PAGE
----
associated with Cochlodinium blooms. Analyses of tissue
samples from affected mussels have not indicated the presence
of any known algal toxins, he said.
"We're not certain what the mechanism is for the deaths
of mussels, but there is no evidence that these algae produce
a toxin that affects mammals or birds," Langlois said.
Kenneth Coale, director of Moss Landing Marine Laboratories,
said the Cochlodinium bloom provides a good illustration
of the need for coordinated efforts to monitor ocean conditions
along the coast.
"Without coastal observatories, we might have missed this
until we had a major fish kill or other type of ecological damage,"
Coale said. "What is striking to me is that these blooms
may signal coastal climate change, invasion of new species,
or both. We need long-term measurements in order to understand
what factors contribute to these blooms, whether they are natural
or the result of human activity, and what might be done about
Silver's monitoring work is supported by UCSC's Center for
Integrated Marine Technologies (CIMT), funded through the National
Oceanic and Atmospheric Administration (NOAA) as part of the
agency's Coastal Ocean Technology System (COTS). But funding
for CIMT, an interdisciplinary effort involving five partner
institutions around Monterey Bay, has not been renewed for next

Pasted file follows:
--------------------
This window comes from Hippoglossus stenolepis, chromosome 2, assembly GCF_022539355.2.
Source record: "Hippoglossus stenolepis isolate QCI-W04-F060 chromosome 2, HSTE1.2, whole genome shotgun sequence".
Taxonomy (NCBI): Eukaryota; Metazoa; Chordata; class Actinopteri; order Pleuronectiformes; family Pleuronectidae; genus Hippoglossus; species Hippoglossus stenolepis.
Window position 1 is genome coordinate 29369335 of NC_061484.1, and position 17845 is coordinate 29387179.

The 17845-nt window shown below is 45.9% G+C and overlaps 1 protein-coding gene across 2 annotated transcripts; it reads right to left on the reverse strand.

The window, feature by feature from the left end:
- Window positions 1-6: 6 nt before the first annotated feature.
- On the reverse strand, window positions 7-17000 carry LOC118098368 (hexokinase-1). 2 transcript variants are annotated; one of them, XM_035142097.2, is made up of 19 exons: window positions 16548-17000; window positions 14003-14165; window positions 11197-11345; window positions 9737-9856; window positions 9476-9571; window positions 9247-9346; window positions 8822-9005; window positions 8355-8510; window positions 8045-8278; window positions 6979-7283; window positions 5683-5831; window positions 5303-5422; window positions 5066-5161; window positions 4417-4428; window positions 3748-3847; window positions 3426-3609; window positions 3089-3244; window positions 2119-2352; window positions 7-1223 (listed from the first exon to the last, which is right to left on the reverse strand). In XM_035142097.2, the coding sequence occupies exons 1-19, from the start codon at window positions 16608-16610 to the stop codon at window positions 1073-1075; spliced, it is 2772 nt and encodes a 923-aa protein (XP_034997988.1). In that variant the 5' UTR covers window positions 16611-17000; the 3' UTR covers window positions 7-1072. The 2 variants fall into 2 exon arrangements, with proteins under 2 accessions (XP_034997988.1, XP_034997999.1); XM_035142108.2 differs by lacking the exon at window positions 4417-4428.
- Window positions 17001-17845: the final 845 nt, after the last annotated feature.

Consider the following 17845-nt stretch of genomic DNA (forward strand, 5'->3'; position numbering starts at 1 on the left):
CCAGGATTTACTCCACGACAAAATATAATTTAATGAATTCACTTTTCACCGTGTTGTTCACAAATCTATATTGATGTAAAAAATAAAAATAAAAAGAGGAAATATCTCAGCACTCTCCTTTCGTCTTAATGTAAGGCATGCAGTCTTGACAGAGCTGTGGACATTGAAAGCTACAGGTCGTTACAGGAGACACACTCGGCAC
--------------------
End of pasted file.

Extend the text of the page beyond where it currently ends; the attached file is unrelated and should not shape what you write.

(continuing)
"The marine science institutions all around Monterey Bay
are working together to organize an integrated ocean observing
system for the Central Coast, and we are trying to move forward
in a very uncertain funding climate," said Donald Croll,
assistant professor of ecology and evolutionary biology at UCSC
and codirector of CIMT.
Moss Landing's Coale is involved in CIMT and also oversees
a related NOAA-funded program, the Center for Integrative Coastal
Observation, Research, and Education (CICORE). CIMT and CICORE
are developing complementary ocean monitoring technologies as
part of NOAA's efforts to establish a Central and Northern California
Ocean Observing System (CeNCOOS). Establishing an integrated
ocean observing system is among the key recommendations of a
major report issued last year by the U.S. Commission on Ocean
Policy, but funding to implement the commission's recommendations
has not yet been authorized.
According to Croll, the need to implement the commission's
recommendations on ocean policy will only become more urgent
with increasing coastal development and growing human impacts
on coastal waters.
"With a harmful algal bloom, you can't see how it develops
over time unless you're out there sampling all the time,"
Croll said. "Because of the coordinated efforts of marine
scientists around Monterey Bay, this is probably one of the
most closely observed ocean ecosystems anywhere, and we want
to see that continue."
Silver will be discussing her research on harmful algal blooms
in a public lecture at UCSC on Thursday, March 10. (See
On Saturday, March 12, the Monterey Bay National Marine Sanctuary
holds its annual Sanctuary Currents Symposium at California
State University, Monterey Bay. This year's theme is "Tracking
the Health of Our Sanctuary."
For more information, see http://www.mbnms-simon.org.
This sanctuary web site also has links to additional information
about monitoring programs in the sanctuary and harmful algal